Inspection of a new installation, or the repair or modification to an existing septic system, is critical to insure that the project is completed in accordance with the plans and specifications of the manufacturer. Brown County Health Department representatives will work with the homeowner and authorized septic contractors to review the progress of each septic project and approve each project when all requirements are met.
Section 501: For the purposes of this Ordinance, a Brown County Registered Septic Contractor means a person who has passed the Brown County Health Department’s septic test within the required time frame and has paid the annual contractor’s fee for that given year. See Article VI herein.
- MAKE THIS TEST VOLUNTARY OR DELETE THE REQUIREMENT.
- THE COUNTY LIST OF REGISTERED CONTACTORS CAN IDENTIFY THAT THEY PASSED THE TEST AND CONSUMERS CAN DETERMINE IF THIS IMPORTANT TO THEM.
- JOHN KENNARD PUBLICALLY STATED THAT SOMEONE CAN PASS THE TEST AND NOT BE COMPETENT TO INSTALL A SYSTEM.
- UNECESSARY BUREAUCRACY INCREASES COSTS, MAY RESULT IN FEWER INDIVIDUALS WANTING TO DO BUSINESS IN THE COUNTY.
Section 502: The Brown County Health Department has the authority to administer a stop-work order and the Brown County Registered Septic Contractor shall not continue any work until the stop-work order has been lifted.
Section 503: A Brown County Registered Septic Contractor must be on site for all inspections, including the final inspection, and as required by the Brown County Health Department.
Section 504: The Brown County Registered Septic Contractor will be required to uncover any improperly covered up work to allow proper inspection. Additional soil cover (if required), seeding, and placing straw over the absorption field are the responsibility of the Brown County Registered Septic Contractor and will be required prior to final approval by the Brown County Health Officer.
Section 505: The site evaluation may be postponed until the area is cleared based on Rule 410 IAC 6-8.3-74(f), and a re-inspection fee will be incurred. If the ground is disturbed, a new septic site may be required.
- S505 WHAT IS THE DECISION CRITERIA FOR REQUIRING A NEW SEPTIC SITE? COVERED IN A SOP?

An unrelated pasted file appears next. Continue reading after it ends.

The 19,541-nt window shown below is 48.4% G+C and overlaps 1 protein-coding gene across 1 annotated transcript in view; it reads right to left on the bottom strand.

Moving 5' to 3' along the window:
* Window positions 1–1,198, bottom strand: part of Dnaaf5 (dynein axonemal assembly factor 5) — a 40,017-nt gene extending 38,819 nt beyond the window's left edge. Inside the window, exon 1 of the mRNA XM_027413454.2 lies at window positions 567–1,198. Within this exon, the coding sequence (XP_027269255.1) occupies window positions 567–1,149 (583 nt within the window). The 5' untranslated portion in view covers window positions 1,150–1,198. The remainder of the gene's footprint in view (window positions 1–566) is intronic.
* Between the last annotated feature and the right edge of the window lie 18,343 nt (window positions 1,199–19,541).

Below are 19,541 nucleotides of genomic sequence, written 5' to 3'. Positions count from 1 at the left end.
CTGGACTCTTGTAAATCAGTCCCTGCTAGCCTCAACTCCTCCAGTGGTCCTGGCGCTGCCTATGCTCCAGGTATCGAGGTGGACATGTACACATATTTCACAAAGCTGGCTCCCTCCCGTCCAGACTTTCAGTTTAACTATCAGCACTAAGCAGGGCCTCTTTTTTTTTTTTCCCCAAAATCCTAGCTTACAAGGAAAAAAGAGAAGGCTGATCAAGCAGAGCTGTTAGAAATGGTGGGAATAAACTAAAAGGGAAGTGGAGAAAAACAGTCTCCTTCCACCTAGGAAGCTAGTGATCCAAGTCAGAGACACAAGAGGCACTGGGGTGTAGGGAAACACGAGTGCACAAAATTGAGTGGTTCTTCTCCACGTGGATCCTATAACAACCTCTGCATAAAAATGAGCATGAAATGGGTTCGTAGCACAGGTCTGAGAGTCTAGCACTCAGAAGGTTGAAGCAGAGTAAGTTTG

- WHAT IS THE DECISION CRITERIA FOR ”MAY”?
Section 506: For site evaluations, the septic system must be visibly marked with a flag at the beginning and a flag at the end of each trench or bed, and a flag approximately every 20′ along each finger or 30 feet along the upper and lower edge of each bed. The Brown County Registered Septic Contractor must identify the contour of the septic beds or each trench finger sufficiently with flags for the site evaluation.
Section 507: At least two (2) inspection ports are required in the subsurface drain for inspection purposes. The inspection ports must be no higher than four (4) feet tall.
Section 508: If a property has a gate or other device restricting access, the gate or device must be unlocked for site evaluation(s). If access is denied for any reason, a re-inspection fee will be incurred.
REGISTRATION FOR SEPTIC CONTRACTORS
In an effort to avoid unnecessary and preventable losses and expenses for property owners, contractors and others shall be required to satisfy all requirements for registration as a Brown County Registered Septic Contractor; it being understood that soils conditions and slopes of Brown County can present unique and difficult challenges requiring particular knowledge and expertise.
- WHAT IS THE BASIS? HOW MANY (WHAT PERCENT) OF CASES OF “UNNECESSARY AND PREVENTABLE LOSSES” HAVE THERE BEEN? ANY DOCUMENTATION TO VALIDATE A PROBLEM?
- WHAT ARE THE UNIQUE AND DIFFICULT CHALLENGES? ARE THESE REFERENCED IN GUIDANCE FROM THE STATE?
- IS BROWN COUNTY THE ONLY COUNTY IN THE “COUNTRY” WITH THESE “UNIQUE AND DIFFICULT CHALLENGES?”
- DO THE MANAFACTURES OF SYTEMS INCLUDE GUIDANCE FOR THE CHALLENGES?